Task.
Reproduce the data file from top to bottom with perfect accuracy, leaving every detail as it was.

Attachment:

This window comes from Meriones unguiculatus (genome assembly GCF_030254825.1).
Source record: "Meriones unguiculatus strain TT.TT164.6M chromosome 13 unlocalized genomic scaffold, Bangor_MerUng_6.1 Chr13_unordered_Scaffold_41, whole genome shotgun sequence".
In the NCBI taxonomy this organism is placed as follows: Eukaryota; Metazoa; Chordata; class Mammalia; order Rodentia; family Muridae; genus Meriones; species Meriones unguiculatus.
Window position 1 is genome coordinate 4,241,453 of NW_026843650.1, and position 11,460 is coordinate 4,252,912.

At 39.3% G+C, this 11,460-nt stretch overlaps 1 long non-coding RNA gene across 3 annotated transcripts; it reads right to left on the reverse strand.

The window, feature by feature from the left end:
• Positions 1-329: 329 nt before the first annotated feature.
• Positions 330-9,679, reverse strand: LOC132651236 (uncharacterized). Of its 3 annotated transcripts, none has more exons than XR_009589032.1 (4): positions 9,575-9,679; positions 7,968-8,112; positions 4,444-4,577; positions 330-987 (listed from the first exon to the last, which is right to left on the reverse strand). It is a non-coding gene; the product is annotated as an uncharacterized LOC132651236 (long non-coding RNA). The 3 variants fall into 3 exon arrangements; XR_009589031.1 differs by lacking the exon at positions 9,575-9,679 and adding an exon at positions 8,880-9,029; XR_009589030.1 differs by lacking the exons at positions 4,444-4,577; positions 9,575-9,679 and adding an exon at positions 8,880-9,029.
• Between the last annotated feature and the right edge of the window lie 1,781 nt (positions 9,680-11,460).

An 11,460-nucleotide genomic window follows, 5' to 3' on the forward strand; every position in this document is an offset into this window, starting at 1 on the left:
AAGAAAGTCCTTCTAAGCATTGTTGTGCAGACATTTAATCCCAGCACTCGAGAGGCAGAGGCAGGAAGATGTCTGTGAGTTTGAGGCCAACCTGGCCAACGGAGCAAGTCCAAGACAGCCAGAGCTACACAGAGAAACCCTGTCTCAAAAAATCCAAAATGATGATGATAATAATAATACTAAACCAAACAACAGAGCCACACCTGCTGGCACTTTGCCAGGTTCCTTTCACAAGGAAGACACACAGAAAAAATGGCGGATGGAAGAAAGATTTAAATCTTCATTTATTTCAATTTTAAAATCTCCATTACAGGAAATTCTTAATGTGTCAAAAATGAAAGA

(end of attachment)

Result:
This window comes from Meriones unguiculatus (genome assembly GCF_030254825.1).
Source record: "Meriones unguiculatus strain TT.TT164.6M chromosome 13 unlocalized genomic scaffold, Bangor_MerUng_6.1 Chr13_unordered_Scaffold_41, whole genome shotgun sequence".
In the NCBI taxonomy this organism is placed as follows: Eukaryota; Metazoa; Chordata; class Mammalia; order Rodentia; family Muridae; genus Meriones; species Meriones unguiculatus.
Window position 1 is genome coordinate 4,241,453 of NW_026843650.1, and position 11,460 is coordinate 4,252,912.

At 39.3% G+C, this 11,460-nt stretch overlaps 1 long non-coding RNA gene across 3 annotated transcripts; it reads right to left on the reverse strand.

The window, feature by feature from the left end:
• Positions 1-329: 329 nt before the first annotated feature.
• Positions 330-9,679, reverse strand: LOC132651236 (uncharacterized). Of its 3 annotated transcripts, none has more exons than XR_009589032.1 (4): positions 9,575-9,679; positions 7,968-8,112; positions 4,444-4,577; positions 330-987 (listed from the first exon to the last, which is right to left on the reverse strand). It is a non-coding gene; the product is annotated as an uncharacterized LOC132651236 (long non-coding RNA). The 3 variants fall into 3 exon arrangements; XR_009589031.1 differs by lacking the exon at positions 9,575-9,679 and adding an exon at positions 8,880-9,029; XR_009589030.1 differs by lacking the exons at positions 4,444-4,577; positions 9,575-9,679 and adding an exon at positions 8,880-9,029.
• Between the last annotated feature and the right edge of the window lie 1,781 nt (positions 9,680-11,460).

An 11,460-nucleotide genomic window follows, 5' to 3' on the forward strand; every position in this document is an offset into this window, starting at 1 on the left:
AAGAAAGTCCTTCTAAGCATTGTTGTGCAGACATTTAATCCCAGCACTCGAGAGGCAGAGGCAGGAAGATGTCTGTGAGTTTGAGGCCAACCTGGCCAACGGAGCAAGTCCAAGACAGCCAGAGCTACACAGAGAAACCCTGTCTCAAAAAATCCAAAATGATGATGATAATAATAATACTAAACCAAACAACAGAGCCACACCTGCTGGCACTTTGCCAGGTTCCTTTCACAAGGAAGACACACAGAAAAAATGGCGGATGGAAGAAAGATTTAAATCTTCATTTATTTCAATTTTAAAATCTCCATTACAGGAAATTCTTAATGTGTCAAAAATGAAAGA